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Domino’s Pizza posts profit rise

The company improves e-commerce sales.

Domino’s Pizza Group, which operates 748 stores in the UK, the Republic of Ireland and Germany, has posted a profit of £15.37m for the first half ended 24 June 2012, compared to £13.03bn for the same period last year.

Revenue increased by 10.3 per cent to £112.7m, while gross profit was £41.54m . E-commerce sales grew by 43.4 per cent to £121.2m .

Diluted earnings per share were £9.54 , while earnings before interest, taxation, depreciation and amortisation, before exceptionals, were up 10.6 per cent to £24.2m.

Sales made by franchisees from all stores in the UK, Republic of Ireland and Germany to the public (system sales) increased by 11 per cent to £286.9m.

During the period, the company opened 23 new stores with one closure and have a full pipeline for the coming half. The company created over 600 new jobs in stores.

Like-for-like sales “(LFL) in the UK increased 5.7 per cent, while LFL sales in the Republic of Ireland, in euros, up by 2.9 per cent. Online system sales grew by 43.4 per cent to £121.2m.

Like-for-like sales are sales in stores that were open before 26 December 2010, excluding stores in Germany.

Lance Batchelor, CEO of Domino’s Pizza Group, said: “I am delighted to be able to report such a strong set of half year results. Coming on top of a solid start to the year during the first three months of 2012, we have delivered like-for-like sales growth of 5.2 per cent across the system in the first half.

“In addition, it has been a very busy and successful first half for our emerging German business with four new stores opened. Our franchisees have made the most of the opportunities presented by a combination of rain, sport and national celebrations and delivered some great figures during the second quarter.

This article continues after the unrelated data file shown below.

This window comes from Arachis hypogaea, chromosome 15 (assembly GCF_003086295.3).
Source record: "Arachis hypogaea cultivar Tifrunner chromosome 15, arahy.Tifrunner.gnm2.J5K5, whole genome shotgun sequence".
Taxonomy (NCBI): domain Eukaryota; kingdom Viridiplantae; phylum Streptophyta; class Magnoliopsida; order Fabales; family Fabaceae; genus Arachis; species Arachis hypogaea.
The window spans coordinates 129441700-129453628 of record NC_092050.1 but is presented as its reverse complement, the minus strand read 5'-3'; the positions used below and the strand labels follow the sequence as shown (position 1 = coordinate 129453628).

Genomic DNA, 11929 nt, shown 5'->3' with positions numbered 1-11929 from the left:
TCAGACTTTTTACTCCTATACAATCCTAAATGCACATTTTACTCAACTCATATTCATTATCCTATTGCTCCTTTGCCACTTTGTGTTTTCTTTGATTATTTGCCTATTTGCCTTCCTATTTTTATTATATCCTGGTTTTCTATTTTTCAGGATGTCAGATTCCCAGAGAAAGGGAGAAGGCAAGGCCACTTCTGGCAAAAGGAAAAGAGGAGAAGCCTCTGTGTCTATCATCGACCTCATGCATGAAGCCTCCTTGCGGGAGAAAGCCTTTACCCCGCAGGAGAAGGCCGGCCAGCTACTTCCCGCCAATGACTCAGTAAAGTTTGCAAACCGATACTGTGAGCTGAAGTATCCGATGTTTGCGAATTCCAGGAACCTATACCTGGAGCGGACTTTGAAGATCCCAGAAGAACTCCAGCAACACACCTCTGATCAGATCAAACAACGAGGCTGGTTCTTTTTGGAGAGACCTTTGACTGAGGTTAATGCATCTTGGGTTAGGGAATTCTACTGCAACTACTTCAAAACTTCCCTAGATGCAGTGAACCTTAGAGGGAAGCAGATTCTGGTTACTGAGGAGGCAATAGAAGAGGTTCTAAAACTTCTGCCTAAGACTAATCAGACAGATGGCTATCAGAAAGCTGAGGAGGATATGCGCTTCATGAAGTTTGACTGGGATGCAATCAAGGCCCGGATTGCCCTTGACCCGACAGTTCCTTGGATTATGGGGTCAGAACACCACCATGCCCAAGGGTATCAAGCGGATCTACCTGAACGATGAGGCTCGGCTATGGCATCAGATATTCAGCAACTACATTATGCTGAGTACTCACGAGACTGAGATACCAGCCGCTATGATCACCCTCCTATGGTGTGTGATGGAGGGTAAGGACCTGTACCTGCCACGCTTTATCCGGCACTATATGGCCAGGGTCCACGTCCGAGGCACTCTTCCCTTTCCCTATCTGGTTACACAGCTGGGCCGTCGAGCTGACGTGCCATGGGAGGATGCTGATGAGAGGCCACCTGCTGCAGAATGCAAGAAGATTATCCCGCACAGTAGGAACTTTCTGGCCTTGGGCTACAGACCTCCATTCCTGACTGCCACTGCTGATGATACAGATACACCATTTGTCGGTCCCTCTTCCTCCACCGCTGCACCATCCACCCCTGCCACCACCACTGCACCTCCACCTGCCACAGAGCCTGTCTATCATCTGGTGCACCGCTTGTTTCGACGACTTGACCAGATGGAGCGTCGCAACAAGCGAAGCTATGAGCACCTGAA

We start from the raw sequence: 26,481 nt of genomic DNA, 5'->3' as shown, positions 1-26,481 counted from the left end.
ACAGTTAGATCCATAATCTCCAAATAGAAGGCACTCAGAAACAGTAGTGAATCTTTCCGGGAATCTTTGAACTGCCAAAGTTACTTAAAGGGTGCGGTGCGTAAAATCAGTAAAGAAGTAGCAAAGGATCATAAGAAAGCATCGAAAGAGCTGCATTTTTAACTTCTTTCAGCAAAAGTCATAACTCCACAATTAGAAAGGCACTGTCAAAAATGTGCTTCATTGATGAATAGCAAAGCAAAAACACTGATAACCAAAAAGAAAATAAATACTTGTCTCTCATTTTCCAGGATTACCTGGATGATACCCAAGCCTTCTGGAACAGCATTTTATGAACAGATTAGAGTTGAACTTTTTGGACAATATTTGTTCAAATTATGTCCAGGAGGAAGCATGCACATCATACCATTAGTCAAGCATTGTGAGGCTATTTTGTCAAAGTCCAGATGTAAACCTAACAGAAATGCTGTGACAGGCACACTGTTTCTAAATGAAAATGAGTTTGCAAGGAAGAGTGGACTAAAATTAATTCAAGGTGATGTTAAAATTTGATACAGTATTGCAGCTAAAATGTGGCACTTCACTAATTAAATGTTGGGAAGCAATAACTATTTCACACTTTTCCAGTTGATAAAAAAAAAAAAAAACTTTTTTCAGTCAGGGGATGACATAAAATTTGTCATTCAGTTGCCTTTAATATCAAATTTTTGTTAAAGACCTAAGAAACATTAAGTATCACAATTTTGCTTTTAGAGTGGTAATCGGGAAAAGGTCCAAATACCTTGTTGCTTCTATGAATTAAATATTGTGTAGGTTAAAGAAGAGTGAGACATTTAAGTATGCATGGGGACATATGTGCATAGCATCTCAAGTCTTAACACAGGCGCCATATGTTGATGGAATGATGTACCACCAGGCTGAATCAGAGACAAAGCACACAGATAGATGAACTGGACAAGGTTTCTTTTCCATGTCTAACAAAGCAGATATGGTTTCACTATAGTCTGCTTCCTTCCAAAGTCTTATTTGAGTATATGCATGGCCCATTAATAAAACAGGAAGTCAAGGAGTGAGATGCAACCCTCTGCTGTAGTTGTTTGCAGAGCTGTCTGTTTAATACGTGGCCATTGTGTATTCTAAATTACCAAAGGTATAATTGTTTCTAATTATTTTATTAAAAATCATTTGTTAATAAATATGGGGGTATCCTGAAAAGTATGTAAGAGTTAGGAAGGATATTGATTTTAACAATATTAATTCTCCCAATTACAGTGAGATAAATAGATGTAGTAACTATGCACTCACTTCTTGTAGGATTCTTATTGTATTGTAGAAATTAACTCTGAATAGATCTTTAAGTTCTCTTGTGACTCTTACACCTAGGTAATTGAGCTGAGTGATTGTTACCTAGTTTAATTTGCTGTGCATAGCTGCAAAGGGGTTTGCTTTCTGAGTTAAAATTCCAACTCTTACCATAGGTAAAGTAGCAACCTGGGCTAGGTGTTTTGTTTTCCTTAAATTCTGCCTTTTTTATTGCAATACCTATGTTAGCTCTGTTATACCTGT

“The coming months should provide a real opportunity for our business. We have great new locations coming into play in the UK, our 1-2-1 marketing programme is showing encouraging returns and the opportunity in Germany is looking better by the day. Add to this the best franchisees in the business and the future looks bright.

“Trading since the half year end has continued in line with our expectations. While the consumer backdrop remains tough we are confident about the future and our expectations for the year as a whole remain unchanged.”

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Is anyone prepared to solve the NHS funding crisis?

As long as the political taboo on raising taxes endures, the service will be in financial peril. 

It has long been clear that the NHS is in financial ill-health. But today's figures, conveniently delayed until after the Conservative conference, are still stunningly bad. The service ran a deficit of £930m between April and June (greater than the £820m recorded for the whole of the 2014/15 financial year) and is on course for a shortfall of at least £2bn this year - its worst position for a generation. 

Though often described as having been shielded from austerity, owing to its ring-fenced budget, the NHS is enduring the toughest spending settlement in its history. Since 1950, health spending has grown at an average annual rate of 4 per cent, but over the last parliament it rose by just 0.5 per cent. An ageing population, rising treatment costs and the social care crisis all mean that the NHS has to run merely to stand still. The Tories have pledged to provide £10bn more for the service but this still leaves £20bn of efficiency savings required. 

Speculation is now turning to whether George Osborne will provide an emergency injection of funds in the Autumn Statement on 25 November. But the long-term question is whether anyone is prepared to offer a sustainable solution to the crisis. Health experts argue that only a rise in general taxation (income tax, VAT, national insurance), patient charges or a hypothecated "health tax" will secure the future of a universal, high-quality service. But the political taboo against increasing taxes on all but the richest means no politician has ventured into this territory. Shadow health secretary Heidi Alexander has today called for the government to "find money urgently to get through the coming winter months". But the bigger question is whether, under Jeremy Corbyn, Labour is prepared to go beyond sticking-plaster solutions. 

George Eaton is political editor of the New Statesman.